In the closing statement to phase three of the public inquiry into the Horizon IT scandal, the government’s handling of the Post Office over the years was likened, by a KC representing former subpostmasters, to a dog owner standing by as their vicious pet “mauled a defenceless child”.
From January this year until last week, phase three heard from former Post Office and Fujitsu executives to examine how subpostmasters ended up paying such a heavy price for the failing of a computer system and the support infrastructure around it. Although the latest phase has more evidence to hear in July, closing statements from participating barristers were heard.
In closing, Edward Henry, representing former subpostmasters, said it was “undisputable” that the Post Office and Fujitsu had known for years by 2010 that there were serious problems with the Horizon system. “From the very beginning, around the country, subpostmasters, baffled and bewildered, could not cope with the [IT] system,” he said.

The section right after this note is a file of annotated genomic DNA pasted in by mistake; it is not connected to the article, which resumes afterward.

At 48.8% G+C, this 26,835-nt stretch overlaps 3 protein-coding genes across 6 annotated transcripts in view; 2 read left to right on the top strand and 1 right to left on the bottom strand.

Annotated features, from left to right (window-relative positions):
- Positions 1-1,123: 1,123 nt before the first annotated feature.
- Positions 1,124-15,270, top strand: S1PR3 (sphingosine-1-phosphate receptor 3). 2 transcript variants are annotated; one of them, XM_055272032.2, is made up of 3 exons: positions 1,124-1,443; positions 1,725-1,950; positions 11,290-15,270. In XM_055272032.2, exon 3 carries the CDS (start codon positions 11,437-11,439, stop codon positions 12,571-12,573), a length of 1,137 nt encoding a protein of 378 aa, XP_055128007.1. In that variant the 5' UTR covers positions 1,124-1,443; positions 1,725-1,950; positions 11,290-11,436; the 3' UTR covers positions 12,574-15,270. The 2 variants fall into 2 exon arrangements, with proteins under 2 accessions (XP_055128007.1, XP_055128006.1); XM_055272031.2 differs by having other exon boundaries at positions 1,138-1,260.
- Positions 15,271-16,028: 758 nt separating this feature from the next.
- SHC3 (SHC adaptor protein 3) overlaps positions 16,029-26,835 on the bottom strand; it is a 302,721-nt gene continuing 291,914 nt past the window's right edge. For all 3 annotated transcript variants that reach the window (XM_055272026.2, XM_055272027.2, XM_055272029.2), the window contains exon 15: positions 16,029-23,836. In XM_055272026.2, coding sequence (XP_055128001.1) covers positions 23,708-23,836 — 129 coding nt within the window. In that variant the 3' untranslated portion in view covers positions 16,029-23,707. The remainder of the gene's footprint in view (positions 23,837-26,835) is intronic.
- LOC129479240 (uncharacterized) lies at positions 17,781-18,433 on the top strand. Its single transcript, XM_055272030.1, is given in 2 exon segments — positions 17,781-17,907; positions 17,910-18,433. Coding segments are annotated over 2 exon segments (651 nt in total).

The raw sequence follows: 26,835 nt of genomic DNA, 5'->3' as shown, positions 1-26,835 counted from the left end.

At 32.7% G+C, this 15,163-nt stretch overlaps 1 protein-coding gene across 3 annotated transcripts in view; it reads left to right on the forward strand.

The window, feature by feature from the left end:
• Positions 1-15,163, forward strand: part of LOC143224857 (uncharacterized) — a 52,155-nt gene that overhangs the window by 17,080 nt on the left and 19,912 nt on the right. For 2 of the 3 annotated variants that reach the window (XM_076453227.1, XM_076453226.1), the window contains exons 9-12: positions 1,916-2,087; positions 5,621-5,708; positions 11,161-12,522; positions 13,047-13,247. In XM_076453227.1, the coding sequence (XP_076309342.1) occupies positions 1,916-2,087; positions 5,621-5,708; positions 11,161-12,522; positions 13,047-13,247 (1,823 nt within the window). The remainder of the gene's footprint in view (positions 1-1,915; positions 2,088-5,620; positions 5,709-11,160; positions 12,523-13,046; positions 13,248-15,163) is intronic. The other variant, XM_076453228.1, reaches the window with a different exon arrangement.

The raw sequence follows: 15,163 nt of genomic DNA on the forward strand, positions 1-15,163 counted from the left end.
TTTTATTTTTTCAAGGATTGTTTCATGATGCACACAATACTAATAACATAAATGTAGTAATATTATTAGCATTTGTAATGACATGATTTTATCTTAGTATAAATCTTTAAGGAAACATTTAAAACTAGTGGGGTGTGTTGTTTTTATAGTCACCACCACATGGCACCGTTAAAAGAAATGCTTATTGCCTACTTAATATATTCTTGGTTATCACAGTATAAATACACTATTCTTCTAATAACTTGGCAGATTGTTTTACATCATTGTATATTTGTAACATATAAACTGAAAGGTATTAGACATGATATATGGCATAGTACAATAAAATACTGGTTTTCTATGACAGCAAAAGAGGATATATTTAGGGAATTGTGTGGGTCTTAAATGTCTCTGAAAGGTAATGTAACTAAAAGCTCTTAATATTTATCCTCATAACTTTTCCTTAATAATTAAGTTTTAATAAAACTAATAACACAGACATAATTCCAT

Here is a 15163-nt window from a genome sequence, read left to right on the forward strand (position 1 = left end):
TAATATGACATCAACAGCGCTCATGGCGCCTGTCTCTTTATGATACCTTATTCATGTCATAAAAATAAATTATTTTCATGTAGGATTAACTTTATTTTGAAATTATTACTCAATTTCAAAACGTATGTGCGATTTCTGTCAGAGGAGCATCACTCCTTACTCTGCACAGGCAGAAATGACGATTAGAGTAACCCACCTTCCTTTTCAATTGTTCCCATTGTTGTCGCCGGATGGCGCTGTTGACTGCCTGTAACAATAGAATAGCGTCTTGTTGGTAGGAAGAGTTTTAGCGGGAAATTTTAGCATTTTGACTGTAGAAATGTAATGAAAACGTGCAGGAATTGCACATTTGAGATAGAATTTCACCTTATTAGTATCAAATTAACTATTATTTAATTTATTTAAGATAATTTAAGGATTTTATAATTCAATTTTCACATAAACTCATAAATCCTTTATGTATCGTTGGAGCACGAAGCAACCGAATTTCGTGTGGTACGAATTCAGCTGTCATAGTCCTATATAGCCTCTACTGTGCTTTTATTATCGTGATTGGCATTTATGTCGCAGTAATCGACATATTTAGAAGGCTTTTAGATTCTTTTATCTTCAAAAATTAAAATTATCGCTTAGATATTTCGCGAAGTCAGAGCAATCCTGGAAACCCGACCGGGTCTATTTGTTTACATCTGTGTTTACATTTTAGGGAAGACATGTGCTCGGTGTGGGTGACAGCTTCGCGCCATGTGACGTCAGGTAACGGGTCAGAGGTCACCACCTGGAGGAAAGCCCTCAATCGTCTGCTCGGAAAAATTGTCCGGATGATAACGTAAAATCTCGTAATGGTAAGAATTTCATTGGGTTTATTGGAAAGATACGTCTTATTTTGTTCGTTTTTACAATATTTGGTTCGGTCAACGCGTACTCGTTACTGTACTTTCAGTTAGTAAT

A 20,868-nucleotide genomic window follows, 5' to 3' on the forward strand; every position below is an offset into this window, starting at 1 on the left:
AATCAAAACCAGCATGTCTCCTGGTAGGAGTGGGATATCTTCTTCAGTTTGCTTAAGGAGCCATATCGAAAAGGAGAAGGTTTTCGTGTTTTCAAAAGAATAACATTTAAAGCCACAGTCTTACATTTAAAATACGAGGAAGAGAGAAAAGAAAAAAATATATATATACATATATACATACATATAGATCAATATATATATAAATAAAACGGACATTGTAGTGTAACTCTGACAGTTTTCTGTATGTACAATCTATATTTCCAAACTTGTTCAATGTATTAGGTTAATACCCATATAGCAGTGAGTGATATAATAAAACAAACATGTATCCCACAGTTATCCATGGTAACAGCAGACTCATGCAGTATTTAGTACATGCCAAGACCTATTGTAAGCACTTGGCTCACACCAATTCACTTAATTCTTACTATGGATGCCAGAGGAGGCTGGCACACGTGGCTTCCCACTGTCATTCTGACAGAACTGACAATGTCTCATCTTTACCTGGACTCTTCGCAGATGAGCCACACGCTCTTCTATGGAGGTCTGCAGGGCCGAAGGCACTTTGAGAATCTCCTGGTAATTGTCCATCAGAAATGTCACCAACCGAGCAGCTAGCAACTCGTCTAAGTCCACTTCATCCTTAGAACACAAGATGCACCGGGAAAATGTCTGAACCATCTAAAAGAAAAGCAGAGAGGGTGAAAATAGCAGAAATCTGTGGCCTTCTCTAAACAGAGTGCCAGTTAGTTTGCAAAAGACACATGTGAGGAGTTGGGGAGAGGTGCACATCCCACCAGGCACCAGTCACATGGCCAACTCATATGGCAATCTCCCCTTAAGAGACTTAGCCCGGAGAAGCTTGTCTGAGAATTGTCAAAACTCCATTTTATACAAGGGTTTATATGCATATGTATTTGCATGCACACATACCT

In fact, the Post Office and Fujitsu already knew of serious problems when the system was rolled out in 2000, as phase two of the inquiry proved.
“What the Post Office did in common with Fujitsu, their mutual connivance, was to deny this,” Henry told the inquiry. “Not simply to deny this in fact and to dispute it vigorously, but to deny it almost psychologically.”
Exposure of the problems with Horizon would have been an existential threat to the Post Office and “fatal” to Fujitsu’s valuation. Henry said if the Post Office had not modernised through automation, it would have been “curtains” for the business, but if new technology had been implemented and failed, the consequences would have been “catastrophic”.